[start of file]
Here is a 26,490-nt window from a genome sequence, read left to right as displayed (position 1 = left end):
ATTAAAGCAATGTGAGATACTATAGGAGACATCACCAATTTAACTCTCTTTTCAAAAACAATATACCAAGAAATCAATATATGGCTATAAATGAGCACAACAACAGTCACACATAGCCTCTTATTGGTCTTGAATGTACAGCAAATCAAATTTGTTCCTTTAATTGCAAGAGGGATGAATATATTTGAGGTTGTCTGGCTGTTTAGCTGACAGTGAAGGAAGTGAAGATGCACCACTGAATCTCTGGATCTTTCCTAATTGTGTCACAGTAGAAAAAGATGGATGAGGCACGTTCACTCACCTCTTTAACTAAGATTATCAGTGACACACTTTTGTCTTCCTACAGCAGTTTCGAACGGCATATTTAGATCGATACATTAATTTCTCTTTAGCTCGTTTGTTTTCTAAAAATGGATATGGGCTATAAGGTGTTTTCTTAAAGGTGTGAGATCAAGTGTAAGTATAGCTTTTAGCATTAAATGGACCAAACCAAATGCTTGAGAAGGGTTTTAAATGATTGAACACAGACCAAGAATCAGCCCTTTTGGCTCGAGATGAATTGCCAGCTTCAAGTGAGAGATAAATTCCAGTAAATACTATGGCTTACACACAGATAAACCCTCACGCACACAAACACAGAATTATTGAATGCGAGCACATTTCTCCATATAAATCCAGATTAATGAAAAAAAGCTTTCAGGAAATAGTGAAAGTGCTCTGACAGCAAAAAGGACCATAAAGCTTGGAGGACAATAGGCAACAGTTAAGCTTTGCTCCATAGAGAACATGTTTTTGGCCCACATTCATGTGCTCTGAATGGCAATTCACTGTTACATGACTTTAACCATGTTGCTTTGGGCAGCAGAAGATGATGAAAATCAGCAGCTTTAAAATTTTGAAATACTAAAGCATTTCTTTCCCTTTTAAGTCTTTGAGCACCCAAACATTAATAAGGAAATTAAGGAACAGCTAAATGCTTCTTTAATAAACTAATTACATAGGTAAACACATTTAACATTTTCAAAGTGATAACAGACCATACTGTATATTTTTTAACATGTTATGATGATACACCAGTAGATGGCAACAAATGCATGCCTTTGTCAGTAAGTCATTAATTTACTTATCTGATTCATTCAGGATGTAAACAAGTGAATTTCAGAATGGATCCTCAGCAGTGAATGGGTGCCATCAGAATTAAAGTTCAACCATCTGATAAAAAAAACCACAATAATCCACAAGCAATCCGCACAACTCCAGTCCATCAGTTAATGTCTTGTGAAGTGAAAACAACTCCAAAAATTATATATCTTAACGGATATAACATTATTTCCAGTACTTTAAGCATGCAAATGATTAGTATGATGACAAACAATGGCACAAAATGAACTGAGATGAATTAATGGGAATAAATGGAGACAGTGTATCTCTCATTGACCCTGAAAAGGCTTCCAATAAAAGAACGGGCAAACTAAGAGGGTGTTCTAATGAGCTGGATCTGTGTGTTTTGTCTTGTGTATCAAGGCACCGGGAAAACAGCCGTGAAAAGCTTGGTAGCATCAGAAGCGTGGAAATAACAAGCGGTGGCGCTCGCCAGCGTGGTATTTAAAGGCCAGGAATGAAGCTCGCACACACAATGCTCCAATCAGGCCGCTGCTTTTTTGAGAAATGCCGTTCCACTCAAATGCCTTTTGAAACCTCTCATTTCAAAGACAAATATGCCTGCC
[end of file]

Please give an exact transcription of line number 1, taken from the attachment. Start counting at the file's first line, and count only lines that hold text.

Here is a 26,490-nt window from a genome sequence, read left to right as displayed (position 1 = left end):